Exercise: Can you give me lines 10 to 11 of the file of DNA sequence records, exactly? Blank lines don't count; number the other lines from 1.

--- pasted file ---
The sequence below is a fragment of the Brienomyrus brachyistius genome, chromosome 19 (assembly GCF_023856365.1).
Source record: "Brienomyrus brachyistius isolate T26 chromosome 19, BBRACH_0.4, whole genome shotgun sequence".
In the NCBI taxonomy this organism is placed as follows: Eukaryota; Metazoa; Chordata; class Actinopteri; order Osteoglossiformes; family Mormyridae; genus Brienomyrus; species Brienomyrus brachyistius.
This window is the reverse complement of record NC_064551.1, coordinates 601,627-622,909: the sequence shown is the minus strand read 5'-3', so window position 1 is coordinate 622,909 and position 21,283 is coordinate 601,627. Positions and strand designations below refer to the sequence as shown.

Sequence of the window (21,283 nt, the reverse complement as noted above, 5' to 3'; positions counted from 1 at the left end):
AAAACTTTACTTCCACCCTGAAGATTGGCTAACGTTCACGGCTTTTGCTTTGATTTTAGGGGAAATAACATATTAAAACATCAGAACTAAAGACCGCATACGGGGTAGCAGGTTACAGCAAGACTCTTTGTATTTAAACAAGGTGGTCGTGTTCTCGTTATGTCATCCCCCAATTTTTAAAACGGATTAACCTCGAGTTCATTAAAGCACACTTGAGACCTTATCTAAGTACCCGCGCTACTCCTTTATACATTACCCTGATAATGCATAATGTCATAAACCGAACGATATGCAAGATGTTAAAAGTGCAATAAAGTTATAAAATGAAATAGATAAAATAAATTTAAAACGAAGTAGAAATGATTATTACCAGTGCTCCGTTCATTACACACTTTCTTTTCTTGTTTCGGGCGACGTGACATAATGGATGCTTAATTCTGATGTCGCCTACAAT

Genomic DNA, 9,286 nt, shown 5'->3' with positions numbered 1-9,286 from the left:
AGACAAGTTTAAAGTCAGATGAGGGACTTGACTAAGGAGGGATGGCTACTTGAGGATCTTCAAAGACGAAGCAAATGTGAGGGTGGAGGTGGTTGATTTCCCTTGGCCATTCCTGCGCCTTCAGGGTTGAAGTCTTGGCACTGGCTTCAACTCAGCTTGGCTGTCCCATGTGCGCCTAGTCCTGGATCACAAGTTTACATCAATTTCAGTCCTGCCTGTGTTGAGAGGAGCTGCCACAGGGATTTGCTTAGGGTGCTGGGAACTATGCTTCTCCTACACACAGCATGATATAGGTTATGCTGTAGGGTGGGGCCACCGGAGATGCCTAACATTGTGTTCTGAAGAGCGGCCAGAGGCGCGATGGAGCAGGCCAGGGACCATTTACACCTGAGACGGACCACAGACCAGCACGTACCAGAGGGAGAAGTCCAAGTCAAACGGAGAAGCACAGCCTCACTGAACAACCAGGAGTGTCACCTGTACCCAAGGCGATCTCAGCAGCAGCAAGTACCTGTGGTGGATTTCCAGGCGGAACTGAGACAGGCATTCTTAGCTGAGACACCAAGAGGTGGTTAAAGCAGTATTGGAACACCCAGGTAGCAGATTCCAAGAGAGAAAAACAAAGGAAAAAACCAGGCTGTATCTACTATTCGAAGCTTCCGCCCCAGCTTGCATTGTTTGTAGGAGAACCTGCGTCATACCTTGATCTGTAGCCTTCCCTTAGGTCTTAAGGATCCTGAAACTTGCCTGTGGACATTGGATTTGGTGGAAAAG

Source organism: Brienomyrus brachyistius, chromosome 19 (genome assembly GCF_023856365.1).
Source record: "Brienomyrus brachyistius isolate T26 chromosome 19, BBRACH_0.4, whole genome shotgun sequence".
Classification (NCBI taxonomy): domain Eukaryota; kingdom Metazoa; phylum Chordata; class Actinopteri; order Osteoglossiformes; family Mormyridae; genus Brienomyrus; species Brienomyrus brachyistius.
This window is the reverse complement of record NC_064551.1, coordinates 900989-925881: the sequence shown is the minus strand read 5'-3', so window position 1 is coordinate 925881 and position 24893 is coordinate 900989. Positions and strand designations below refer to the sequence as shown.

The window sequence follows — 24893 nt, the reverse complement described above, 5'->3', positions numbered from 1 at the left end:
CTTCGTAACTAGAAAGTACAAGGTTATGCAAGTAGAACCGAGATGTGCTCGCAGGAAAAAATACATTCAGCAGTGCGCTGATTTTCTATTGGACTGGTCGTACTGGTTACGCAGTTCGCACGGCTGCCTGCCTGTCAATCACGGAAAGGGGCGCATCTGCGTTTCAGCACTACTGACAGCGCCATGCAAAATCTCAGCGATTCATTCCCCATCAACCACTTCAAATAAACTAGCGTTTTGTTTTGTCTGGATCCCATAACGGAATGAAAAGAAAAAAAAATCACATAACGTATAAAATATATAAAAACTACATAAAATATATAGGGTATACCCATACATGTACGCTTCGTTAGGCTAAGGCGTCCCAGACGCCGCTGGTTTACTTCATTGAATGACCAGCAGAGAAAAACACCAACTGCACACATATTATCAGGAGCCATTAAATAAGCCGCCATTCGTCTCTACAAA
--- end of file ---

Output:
Source record: "Brienomyrus brachyistius isolate T26 chromosome 19, BBRACH_0.4, whole genome shotgun sequence".
Classification (NCBI taxonomy): domain Eukaryota; kingdom Metazoa; phylum Chordata; class Actinopteri; order Osteoglossiformes; family Mormyridae; genus Brienomyrus; species Brienomyrus brachyistius.